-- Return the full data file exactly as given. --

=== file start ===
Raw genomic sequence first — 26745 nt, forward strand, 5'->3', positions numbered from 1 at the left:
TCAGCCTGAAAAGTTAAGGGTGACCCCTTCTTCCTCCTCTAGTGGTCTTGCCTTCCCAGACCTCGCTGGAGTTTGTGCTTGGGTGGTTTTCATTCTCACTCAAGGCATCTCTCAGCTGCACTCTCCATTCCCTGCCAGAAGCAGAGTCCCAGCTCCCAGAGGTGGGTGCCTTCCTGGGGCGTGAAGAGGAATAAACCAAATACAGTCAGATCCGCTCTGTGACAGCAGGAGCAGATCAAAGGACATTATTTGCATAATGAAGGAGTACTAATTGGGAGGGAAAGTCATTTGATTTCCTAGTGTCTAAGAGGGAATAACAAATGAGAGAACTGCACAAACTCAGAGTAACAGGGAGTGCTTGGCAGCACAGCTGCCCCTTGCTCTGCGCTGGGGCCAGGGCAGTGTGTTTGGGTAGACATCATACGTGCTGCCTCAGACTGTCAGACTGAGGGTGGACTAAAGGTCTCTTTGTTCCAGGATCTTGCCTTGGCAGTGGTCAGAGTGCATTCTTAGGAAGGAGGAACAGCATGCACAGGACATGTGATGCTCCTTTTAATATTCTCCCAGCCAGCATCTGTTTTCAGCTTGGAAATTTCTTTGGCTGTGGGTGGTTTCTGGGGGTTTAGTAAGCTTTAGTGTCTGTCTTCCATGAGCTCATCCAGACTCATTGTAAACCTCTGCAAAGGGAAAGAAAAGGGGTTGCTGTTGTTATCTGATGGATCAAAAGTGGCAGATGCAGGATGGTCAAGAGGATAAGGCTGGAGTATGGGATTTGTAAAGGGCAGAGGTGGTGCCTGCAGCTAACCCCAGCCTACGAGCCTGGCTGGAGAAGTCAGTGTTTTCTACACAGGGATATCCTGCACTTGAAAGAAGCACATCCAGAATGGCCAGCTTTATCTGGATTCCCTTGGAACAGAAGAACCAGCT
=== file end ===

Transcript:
Raw genomic sequence first — 26745 nt, forward strand, 5'->3', positions numbered from 1 at the left:
TCAGCCTGAAAAGTTAAGGGTGACCCCTTCTTCCTCCTCTAGTGGTCTTGCCTTCCCAGACCTCGCTGGAGTTTGTGCTTGGGTGGTTTTCATTCTCACTCAAGGCATCTCTCAGCTGCACTCTCCATTCCCTGCCAGAAGCAGAGTCCCAGCTCCCAGAGGTGGGTGCCTTCCTGGGGCGTGAAGAGGAATAAACCAAATACAGTCAGATCCGCTCTGTGACAGCAGGAGCAGATCAAAGGACATTATTTGCATAATGAAGGAGTACTAATTGGGAGGGAAAGTCATTTGATTTCCTAGTGTCTAAGAGGGAATAACAAATGAGAGAACTGCACAAACTCAGAGTAACAGGGAGTGCTTGGCAGCACAGCTGCCCCTTGCTCTGCGCTGGGGCCAGGGCAGTGTGTTTGGGTAGACATCATACGTGCTGCCTCAGACTGTCAGACTGAGGGTGGACTAAAGGTCTCTTTGTTCCAGGATCTTGCCTTGGCAGTGGTCAGAGTGCATTCTTAGGAAGGAGGAACAGCATGCACAGGACATGTGATGCTCCTTTTAATATTCTCCCAGCCAGCATCTGTTTTCAGCTTGGAAATTTCTTTGGCTGTGGGTGGTTTCTGGGGGTTTAGTAAGCTTTAGTGTCTGTCTTCCATGAGCTCATCCAGACTCATTGTAAACCTCTGCAAAGGGAAAGAAAAGGGGTTGCTGTTGTTATCTGATGGATCAAAAGTGGCAGATGCAGGATGGTCAAGAGGATAAGGCTGGAGTATGGGATTTGTAAAGGGCAGAGGTGGTGCCTGCAGCTAACCCCAGCCTACGAGCCTGGCTGGAGAAGTCAGTGTTTTCTACACAGGGATATCCTGCACTTGAAAGAAGCACATCCAGAATGGCCAGCTTTATCTGGATTCCCTTGGAACAGAAGAACCAGCT